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comGet Home Delivery in Texas Welcome, jameskparks Log Out Help Home Page Today s Paper Video Most Popular Times Topics Search All NYTimes.com Your Money World U.S. N.Y. / Region Business Technology Science Health Sports Opinion Arts Style Travel Jobs Real Estate Autos Search Your Money More in Your Money Investments Loans Planning Retirement Credit Insurance Your Money A Dying Bankers Last Instructions Jim Wilson/The New York Times Gordon Murray, left, and his co-author, Dan Goldie, in Burlingame, Calif. Mr. Murray has a form of brain cancer. By RON LIEBER Published: November 26, 2010 E-Mail Send To Phone Print Single Page Reprints Share Close LinkedinDiggMixxMySpaceYahoo! BuzzPermalink BURLINGAME, Calif. Reader Comments Bucks What would your last financial instructions be? Post a Comment Your Money Ron Lieber writes the Your Money column, which appears in The Times on Saturdays. Ron Liebers Columns Enlarge This Image The Investment Answer: Learn to Manage Your Money & Protect Your Financial Future by Daniel C. Goldie and Gordon S. Murray. There are no one-handed push-ups or headstands on the yoga mat for Gordon Murray anymore. No more playing bridge, either he jokingly accuses his brain surgeon of robbing him of the gray matter that contained all the bidding strategy. But when Mr. Murray, a former bond salesman for Goldman Sachs who rose to the managing director level at both Lehman Brothers and Credit Suisse First Boston, decided to cease all treatment five months ago for his glioblastoma, a type of brain cancer, his first impulse was not to mourn what he couldnt do anymore or to buy an island or to move to Paris. Instead, he hunkered down in his tiny home office here and channeled whatever remaining energy he could muster into a slim paperback. Its called The Investment Answer, and he wrote it with his friend and financial adviser Daniel Goldie to explain investing in a handful of simple steps. Why a book? And why this subject? Nine years ago, after retiring from 25 years of pushing bonds on pension and mutual fund managers trying to beat the market averages over long periods of time, Mr. Murray had an epiphany about the futility of his former customers pursuits. He eventually went to work as a consultant for Dimensional Fund Advisors, a mutual fund company that rails against active money management. So when his death sentence arrived, Mr. Murray knew he had to work quickly and resolved to get the word out to as many everyday investors as he could. This is one of the true benefits of having a brain tumor, Mr. Murray said, laughing. Everyone wants to hear what you have to say.

He and Mr. Goldie have managed to beat the clock, finishing and printing the book themselves while Mr. Murray is still alive. It is plenty useful for anyone who isnt already investing in a collection of index or similar funds and dutifully rebalancing every so often. But the mere fact that Mr. Murray felt compelled to write it is itself a remarkable story of an almost willful ignorance of the futility of active money management and how he finally stumbled upon a better way of investing. Mr. Murray now stands as one the highest-ranking Wall Street veterans to take back much of what he and his colleagues worked for during their careers. Mr. Murray grew up in Baltimore, about the farthest thing from a crusader that you could imagine. I was the kid you didnt want your daughter to date, he said. I stole baseball cards and cheated on Spanish tests and made fun of the fat kid in the corner with glasses. He got a lot of second chances thanks to an affluent background and basketball prowess. He eventually landed at Goldman Sachs, long before many people looked askance at anyone who worked there. Our word was our bond, and good ethics was good business, he said of his Wall Street career. That got replaced by liar loans and I hope Im gone by the time this thing blows up. After rising to managing director at two other banks, Mr. Murray retired in 2001. At the time, his personal portfolio was the standard Wall Street big-shot barbell, with a pile of municipal bonds at one end to provide safe tax-free income and private equity and hedge fund investments at the other. When some of those bonds came due, he sought out Mr. Goldie, a former professional tennis player and 1989 Wimbledon quarterfinalist, for advice on what to buy next. Right away, Mr. Goldie began teaching him about Dimensionals funds. The fact that Mr. Murray knew little up until that point about basic asset allocation among stocks and bonds and other investments or the failings of active portfolio management is shocking, until you consider the self-regard that his master-of-the-universe colleagues taught him. Its American to think that if youre smart or work hard, then you can beat the markets, he said. But it didnt take long for Mr. Murray to become a true believer in this different way of investing. I learned more through Dan and Dimensional in a year than I did in 25 years on Wall Street, he said. Soon Dimensional hired him as a consultant, helping financial advisers who use its funds explain the companys anti-Wall Street investment philosophy to its clients. The most inspirational people who talk about alcoholism are people who have gone through A.A., said David Booth, Dimensionals founder and chairman. Its the people who have had the experience and now see the light who are our biggest advocates. Playing that role was enough for Mr. Murray until he received his diagnosis in 2008. But not long after, in the wake of the financial collapse, he testified before a open briefing at the House of Representatives, wondering aloud how it was possible that prosecutors had not yet won criminal convictions against anyone in charge at his old firms and their competitors. In June of this year, a brain scan showed a new tumor, and Mr. Murray decided to stop all aggressive medical treatment. For several years, he had thought about somehow codifying his newfound investment principles, and Mr. Goldie had a hunch that writing the book would be a life-affirming task for Mr. Murray. I had balance in my life, and there was no bucket list, Mr. Murray said. The first thing you do is think about your wife and kids, but Randi would have killed me having me around 24/7. I had to do something. The couple have two grown children. And so he has tried to use his condition as a way to get people to pay attention. The book asks readers to make just five decisions.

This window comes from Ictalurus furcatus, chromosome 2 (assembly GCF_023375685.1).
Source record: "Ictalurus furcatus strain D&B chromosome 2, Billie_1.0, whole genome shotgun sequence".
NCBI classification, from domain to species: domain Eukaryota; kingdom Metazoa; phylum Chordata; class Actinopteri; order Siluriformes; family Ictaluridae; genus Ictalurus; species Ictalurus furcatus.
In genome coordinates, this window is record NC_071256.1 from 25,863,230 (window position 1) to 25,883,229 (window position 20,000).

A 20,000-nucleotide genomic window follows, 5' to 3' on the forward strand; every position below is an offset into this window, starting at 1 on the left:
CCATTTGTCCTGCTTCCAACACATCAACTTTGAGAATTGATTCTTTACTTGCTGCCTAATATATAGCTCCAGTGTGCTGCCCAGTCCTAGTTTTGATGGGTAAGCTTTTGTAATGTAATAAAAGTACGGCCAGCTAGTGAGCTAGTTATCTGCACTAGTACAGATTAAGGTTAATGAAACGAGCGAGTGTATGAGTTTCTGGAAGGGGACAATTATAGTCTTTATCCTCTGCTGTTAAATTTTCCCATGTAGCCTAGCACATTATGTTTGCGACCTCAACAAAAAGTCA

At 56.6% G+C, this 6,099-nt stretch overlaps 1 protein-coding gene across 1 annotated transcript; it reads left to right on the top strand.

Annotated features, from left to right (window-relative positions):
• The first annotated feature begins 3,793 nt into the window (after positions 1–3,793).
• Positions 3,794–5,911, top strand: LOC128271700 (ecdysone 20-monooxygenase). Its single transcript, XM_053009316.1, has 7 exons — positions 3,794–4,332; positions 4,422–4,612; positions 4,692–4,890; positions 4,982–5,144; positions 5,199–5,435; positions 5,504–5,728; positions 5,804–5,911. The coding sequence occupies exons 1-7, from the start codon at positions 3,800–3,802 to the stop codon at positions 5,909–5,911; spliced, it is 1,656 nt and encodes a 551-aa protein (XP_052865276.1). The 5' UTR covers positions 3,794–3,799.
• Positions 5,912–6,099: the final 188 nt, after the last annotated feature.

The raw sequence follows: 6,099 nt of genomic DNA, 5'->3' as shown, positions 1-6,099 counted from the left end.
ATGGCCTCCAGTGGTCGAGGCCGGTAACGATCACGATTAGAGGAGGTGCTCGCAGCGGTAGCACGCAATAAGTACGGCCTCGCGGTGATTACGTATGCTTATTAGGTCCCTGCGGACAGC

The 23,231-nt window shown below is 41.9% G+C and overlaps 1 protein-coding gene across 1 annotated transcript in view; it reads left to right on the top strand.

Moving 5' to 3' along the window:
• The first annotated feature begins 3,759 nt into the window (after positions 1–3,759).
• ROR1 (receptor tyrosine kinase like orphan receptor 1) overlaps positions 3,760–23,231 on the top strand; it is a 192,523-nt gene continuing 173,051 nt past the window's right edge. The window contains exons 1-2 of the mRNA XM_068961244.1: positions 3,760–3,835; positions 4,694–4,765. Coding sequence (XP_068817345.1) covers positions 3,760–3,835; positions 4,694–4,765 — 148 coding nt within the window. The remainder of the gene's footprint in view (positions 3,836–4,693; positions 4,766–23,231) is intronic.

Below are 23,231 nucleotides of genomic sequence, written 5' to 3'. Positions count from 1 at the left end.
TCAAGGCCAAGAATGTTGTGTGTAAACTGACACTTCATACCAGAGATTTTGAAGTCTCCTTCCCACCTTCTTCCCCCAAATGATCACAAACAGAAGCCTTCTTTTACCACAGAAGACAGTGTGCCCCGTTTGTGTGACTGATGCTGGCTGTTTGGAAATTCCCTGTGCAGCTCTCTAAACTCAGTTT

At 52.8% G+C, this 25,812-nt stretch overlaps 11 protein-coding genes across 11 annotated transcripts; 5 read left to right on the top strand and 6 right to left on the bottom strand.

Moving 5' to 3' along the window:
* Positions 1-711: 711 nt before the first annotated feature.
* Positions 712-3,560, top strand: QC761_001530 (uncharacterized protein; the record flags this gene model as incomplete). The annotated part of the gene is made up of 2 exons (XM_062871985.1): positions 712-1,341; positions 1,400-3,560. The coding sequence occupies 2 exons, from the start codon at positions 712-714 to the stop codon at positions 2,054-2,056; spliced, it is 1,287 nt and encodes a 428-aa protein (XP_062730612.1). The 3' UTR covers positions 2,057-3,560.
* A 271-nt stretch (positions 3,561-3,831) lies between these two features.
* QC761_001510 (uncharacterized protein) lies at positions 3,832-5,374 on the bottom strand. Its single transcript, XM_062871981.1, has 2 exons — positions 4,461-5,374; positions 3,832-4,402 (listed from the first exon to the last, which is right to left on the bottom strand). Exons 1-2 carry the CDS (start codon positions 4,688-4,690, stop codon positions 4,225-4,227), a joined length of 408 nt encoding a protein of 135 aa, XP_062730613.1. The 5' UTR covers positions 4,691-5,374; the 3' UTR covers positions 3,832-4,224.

First, will you go it alone? The two authors suggest hiring an adviser who earns fees only from you and not from mutual funds or insurance companies, which is how Mr. Goldie now runs his business. 1 2 Next Page A version of this article appeared in print on November 27, 2010, on page B1 of the New York edition.E-Mail Print Single Page Reprints The finest journalism in Texas? The New York Times, as low as $3.70 a week. Get Free E-mail Alerts on These Topics Personal Finances Death and Dying Stocks and Bonds Mutual Funds The Modern Way of Finding the Best Roommates Includes Drinks December 7, 2010 6:00 PMTelemarketing Complaints Decreased in 2010, Says FTC December 7, 2010 5:30 PMWesley Snipes Denied Emergency Relief by Judge; Ordered to Go to Jail December 7, 2010 5:06 PMOprah s Australian Adventure: 5 Reasons You Can Afford to Get There Too December 7, 2010 5:00 PMBed Bath & Beyond Recalls Candles: Metallic Paint Can Ignite December 7, 2010 4:00 PMMOST POPULAR - YOUR MONEY E-Mailed Blogged Your Money: A Dying Bankers Last Instructions Wealth Matters: Animal Lovers, Beware of Ownership Costs Shortcuts: For the Dishwashers Sake, Go Easy on the Detergent Shortcuts: Incivility Can Have Costs Beyond Hurt Feelings The Sketchpad: Personal Finance on a Napkin The Haggler: Adam Carolla, World-Class Complainer Your Money: Stepping In for a Parent With Alzheimers Your Money: When a Safety Net Is Yanked Away I.H.T. Special Report: Net Worth: When a Windfall of Money Arrives, So Can Challenges Wealth Matters: Buy American? Upscale Investors Look Abroad Go to Complete List Jobless Rate Down to 9.7%; 20,000 Jobs Lost in January Goldman Helped Push A.I.G. to Precipice Toyota Ordered to Look at Prius Brakes Complaints Stop Driving Recalled Toyotas, Agency Chief Says Asian Stocks Fall, as Toyota Weighs on Nikkei Dodd Says Financial Reform Is at Impasse Prius Adds to Toyota s Woes as Stock Drops in Tokyo Toyota Considers Prius Recall for Brake Problem Plentiful Content, So Cheap Debt Problems Chip Away at Fortress Europe Go to Complete List Advertisements Find your dream home with The New York Times Real Estate Google Chrome a free browser that runs all the applications you love, Chrome fast.